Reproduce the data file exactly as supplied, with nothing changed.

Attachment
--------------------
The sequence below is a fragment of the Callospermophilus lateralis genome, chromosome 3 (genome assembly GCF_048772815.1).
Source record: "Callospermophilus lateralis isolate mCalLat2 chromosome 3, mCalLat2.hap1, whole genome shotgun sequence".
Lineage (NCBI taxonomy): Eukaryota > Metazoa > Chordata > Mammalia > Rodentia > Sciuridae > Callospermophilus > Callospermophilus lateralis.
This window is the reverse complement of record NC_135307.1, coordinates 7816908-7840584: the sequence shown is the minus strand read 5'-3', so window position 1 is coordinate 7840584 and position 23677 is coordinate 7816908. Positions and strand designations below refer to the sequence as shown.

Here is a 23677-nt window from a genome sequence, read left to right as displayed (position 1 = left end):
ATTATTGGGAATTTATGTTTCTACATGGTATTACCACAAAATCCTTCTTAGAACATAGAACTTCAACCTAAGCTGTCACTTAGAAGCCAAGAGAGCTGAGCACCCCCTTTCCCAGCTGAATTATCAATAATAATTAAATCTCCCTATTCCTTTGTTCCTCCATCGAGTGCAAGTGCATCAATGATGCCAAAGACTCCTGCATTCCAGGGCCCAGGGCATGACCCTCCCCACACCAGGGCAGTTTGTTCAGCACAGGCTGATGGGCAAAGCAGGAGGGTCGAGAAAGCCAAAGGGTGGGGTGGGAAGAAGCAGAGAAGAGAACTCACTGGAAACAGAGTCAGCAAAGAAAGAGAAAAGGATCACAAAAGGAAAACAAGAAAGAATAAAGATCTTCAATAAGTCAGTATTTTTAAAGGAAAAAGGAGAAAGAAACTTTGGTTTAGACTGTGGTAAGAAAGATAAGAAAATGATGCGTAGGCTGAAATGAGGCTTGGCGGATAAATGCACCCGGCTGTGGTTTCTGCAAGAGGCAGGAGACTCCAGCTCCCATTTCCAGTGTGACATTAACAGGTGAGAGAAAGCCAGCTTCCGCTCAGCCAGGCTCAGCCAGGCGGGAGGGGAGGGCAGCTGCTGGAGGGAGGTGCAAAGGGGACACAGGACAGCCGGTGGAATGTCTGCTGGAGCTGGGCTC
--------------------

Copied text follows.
The sequence below is a fragment of the Callospermophilus lateralis genome, chromosome 3 (genome assembly GCF_048772815.1).
Source record: "Callospermophilus lateralis isolate mCalLat2 chromosome 3, mCalLat2.hap1, whole genome shotgun sequence".
Lineage (NCBI taxonomy): Eukaryota > Metazoa > Chordata > Mammalia > Rodentia > Sciuridae > Callospermophilus > Callospermophilus lateralis.
This window is the reverse complement of record NC_135307.1, coordinates 7816908-7840584: the sequence shown is the minus strand read 5'-3', so window position 1 is coordinate 7840584 and position 23677 is coordinate 7816908. Positions and strand designations below refer to the sequence as shown.

Here is a 23677-nt window from a genome sequence, read left to right as displayed (position 1 = left end):
ATTATTGGGAATTTATGTTTCTACATGGTATTACCACAAAATCCTTCTTAGAACATAGAACTTCAACCTAAGCTGTCACTTAGAAGCCAAGAGAGCTGAGCACCCCCTTTCCCAGCTGAATTATCAATAATAATTAAATCTCCCTATTCCTTTGTTCCTCCATCGAGTGCAAGTGCATCAATGATGCCAAAGACTCCTGCATTCCAGGGCCCAGGGCATGACCCTCCCCACACCAGGGCAGTTTGTTCAGCACAGGCTGATGGGCAAAGCAGGAGGGTCGAGAAAGCCAAAGGGTGGGGTGGGAAGAAGCAGAGAAGAGAACTCACTGGAAACAGAGTCAGCAAAGAAAGAGAAAAGGATCACAAAAGGAAAACAAGAAAGAATAAAGATCTTCAATAAGTCAGTATTTTTAAAGGAAAAAGGAGAAAGAAACTTTGGTTTAGACTGTGGTAAGAAAGATAAGAAAATGATGCGTAGGCTGAAATGAGGCTTGGCGGATAAATGCACCCGGCTGTGGTTTCTGCAAGAGGCAGGAGACTCCAGCTCCCATTTCCAGTGTGACATTAACAGGTGAGAGAAAGCCAGCTTCCGCTCAGCCAGGCTCAGCCAGGCGGGAGGGGAGGGCAGCTGCTGGAGGGAGGTGCAAAGGGGACACAGGACAGCCGGTGGAATGTCTGCTGGAGCTGGGCTC